Any downsides? Well, as I already said, there are some small limitations of the digital viewfinder, but these were known to me prior to purchase, and there are compensations in the extra information available. It is also quite easy for the exposure-compensation dial to get turned accidentally, but the thumb-grip makes this much less frequent. Of course, price could be considered a downside; this is not a cheap camera, but then I would not want to compromise on quality, and given the amazing kit-lens, and Fujinon lenses in general, I would say that the price is justified: This camera seems to have been well-designed and thought-through, from the position of the buttons, to the film-simulation modes, to the quality of materials.

I do have one strong issue: Weather-proofing. No, I don’t mean that I want to take it out in the pouring rain, although I can – and do when required – do this with my Canon gear. No, what I mean is that I can shoot without even changing the lens and then see that I have several sensor dust-spots on some images when I review them. This can be corrected on Photoshop, but I really shouldn’t have to at this level of gear, in my view. So, I’ve altered the default setting so that the camera sensor now cleans on power-up as well as when switching it off: I am in the habit of turning off any cameras as I change lenses, so that the sensor will be cleaned, but I guess I’ll also have to try and remember to power-cycle the X-E2 in-between times as well, in order to limit this problem.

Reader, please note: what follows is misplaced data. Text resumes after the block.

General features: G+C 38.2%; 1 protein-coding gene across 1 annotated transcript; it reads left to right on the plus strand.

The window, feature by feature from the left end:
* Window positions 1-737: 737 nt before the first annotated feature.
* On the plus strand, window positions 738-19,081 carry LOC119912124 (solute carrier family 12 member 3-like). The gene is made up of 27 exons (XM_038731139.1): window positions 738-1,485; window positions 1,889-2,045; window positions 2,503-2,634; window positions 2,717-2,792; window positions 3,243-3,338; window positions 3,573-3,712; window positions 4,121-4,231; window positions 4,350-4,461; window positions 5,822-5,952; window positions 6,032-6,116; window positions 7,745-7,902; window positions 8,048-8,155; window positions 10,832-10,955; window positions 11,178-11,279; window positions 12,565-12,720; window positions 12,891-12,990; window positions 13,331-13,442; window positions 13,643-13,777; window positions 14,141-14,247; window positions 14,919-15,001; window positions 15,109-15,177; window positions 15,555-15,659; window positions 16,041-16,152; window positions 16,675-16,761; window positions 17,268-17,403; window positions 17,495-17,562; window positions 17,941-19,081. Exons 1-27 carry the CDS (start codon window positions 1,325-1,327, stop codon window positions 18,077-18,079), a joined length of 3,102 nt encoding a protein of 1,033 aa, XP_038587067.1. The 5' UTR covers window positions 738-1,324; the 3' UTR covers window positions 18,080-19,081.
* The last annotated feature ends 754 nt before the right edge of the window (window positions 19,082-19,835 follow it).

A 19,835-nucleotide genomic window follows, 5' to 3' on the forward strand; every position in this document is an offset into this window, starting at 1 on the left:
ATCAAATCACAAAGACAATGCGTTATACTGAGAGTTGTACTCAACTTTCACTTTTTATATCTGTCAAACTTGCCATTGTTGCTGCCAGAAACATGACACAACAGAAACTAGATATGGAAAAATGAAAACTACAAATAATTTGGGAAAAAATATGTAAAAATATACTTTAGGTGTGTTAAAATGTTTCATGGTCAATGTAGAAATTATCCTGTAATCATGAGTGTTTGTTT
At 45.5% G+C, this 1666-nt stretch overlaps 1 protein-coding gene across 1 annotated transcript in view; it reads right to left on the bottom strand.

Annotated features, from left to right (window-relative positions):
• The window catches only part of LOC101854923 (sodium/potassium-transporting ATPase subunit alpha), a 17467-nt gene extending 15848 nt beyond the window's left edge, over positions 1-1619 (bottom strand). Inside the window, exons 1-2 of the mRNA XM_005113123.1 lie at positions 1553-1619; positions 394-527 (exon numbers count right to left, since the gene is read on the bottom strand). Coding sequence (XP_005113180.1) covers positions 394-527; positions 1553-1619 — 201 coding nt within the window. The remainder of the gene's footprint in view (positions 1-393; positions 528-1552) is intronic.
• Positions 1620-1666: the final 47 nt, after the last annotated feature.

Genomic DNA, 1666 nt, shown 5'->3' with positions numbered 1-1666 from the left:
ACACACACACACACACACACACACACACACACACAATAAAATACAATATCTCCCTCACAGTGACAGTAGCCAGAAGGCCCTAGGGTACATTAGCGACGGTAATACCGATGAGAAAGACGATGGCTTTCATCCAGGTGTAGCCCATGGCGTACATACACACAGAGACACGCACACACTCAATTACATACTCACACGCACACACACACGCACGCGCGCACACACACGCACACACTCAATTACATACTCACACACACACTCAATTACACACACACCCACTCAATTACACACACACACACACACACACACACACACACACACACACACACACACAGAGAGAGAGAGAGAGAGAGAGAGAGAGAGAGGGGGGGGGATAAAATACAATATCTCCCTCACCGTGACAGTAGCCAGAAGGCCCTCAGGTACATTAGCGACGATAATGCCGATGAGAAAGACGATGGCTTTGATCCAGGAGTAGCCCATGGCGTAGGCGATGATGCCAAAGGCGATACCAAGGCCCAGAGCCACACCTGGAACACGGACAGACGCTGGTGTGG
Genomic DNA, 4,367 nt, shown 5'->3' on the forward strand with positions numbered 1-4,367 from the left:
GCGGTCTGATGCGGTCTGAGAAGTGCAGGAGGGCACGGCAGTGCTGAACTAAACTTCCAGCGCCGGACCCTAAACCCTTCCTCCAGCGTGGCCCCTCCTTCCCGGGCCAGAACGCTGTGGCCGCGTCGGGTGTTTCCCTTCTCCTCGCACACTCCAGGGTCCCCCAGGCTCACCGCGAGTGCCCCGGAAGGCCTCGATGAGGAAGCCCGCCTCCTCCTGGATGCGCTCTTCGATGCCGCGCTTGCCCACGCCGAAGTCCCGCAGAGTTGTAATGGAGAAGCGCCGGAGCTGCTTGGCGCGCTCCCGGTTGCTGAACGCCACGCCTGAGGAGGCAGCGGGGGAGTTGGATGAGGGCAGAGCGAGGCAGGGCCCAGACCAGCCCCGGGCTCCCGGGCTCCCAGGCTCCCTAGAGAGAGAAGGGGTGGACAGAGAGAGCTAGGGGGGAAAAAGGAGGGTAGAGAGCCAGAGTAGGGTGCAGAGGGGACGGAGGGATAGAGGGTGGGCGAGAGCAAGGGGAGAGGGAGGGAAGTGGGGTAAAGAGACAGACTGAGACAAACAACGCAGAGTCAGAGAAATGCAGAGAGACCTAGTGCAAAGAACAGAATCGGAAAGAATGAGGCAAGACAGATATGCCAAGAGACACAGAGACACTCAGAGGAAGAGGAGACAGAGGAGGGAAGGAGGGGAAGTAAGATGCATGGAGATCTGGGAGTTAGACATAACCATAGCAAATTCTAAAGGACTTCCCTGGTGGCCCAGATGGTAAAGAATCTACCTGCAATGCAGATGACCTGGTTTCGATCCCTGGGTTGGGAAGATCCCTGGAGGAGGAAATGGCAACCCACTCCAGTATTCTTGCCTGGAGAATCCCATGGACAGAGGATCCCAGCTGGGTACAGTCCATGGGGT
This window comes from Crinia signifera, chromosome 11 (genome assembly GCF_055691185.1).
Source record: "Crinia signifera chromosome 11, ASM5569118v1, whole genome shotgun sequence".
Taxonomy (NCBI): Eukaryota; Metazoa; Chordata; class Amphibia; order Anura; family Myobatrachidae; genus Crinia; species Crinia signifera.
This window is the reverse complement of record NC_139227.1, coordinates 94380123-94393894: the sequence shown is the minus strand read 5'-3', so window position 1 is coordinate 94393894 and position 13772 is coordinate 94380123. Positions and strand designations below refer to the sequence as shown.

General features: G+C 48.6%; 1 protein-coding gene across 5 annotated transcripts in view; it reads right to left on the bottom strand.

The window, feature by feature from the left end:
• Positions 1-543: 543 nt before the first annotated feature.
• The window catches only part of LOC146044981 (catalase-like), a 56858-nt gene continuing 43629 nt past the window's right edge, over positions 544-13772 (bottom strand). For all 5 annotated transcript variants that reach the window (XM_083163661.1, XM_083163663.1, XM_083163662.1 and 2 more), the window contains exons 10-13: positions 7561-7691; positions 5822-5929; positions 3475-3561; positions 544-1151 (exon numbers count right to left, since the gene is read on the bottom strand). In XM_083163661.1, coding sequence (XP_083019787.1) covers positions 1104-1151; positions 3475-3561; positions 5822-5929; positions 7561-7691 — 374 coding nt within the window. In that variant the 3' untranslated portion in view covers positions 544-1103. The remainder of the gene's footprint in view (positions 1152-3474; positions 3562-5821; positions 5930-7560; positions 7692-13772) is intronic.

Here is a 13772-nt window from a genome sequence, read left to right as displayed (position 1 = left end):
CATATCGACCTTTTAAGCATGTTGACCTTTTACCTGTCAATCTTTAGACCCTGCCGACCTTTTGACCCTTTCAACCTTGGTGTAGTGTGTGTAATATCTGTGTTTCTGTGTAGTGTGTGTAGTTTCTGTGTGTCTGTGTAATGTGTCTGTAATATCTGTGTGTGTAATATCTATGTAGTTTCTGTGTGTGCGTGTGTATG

Perfect ... once the sensor dust-spots were removed

Perfect … once the sensor dust-spots were removed

In my early playing, I also managed to alter the manual-focus so I was getting some lock-icon in the viewfinder, which is not mentioned anywhere in the manual (at least it got me to read the manual, and find out some other useful things in the process!). It also came back after removing the battery, but some more button-pressing eventually removed it. I’ll attribute this one to being part of the learning-curve! And yes, I love that I can have full manual-focus if I want it, for better control.

Another plus-point is the amazing low-light capability. Subjectively, it seems better (or at least differently-processed) than my EOS 7D, even with minimal illumination. Still digital-grain and artefacts, of course, but when it’s that or no shot, I’ll take it! And I can use to within a couple of stops of the maximum ISO without noticing too much degradation. Wow.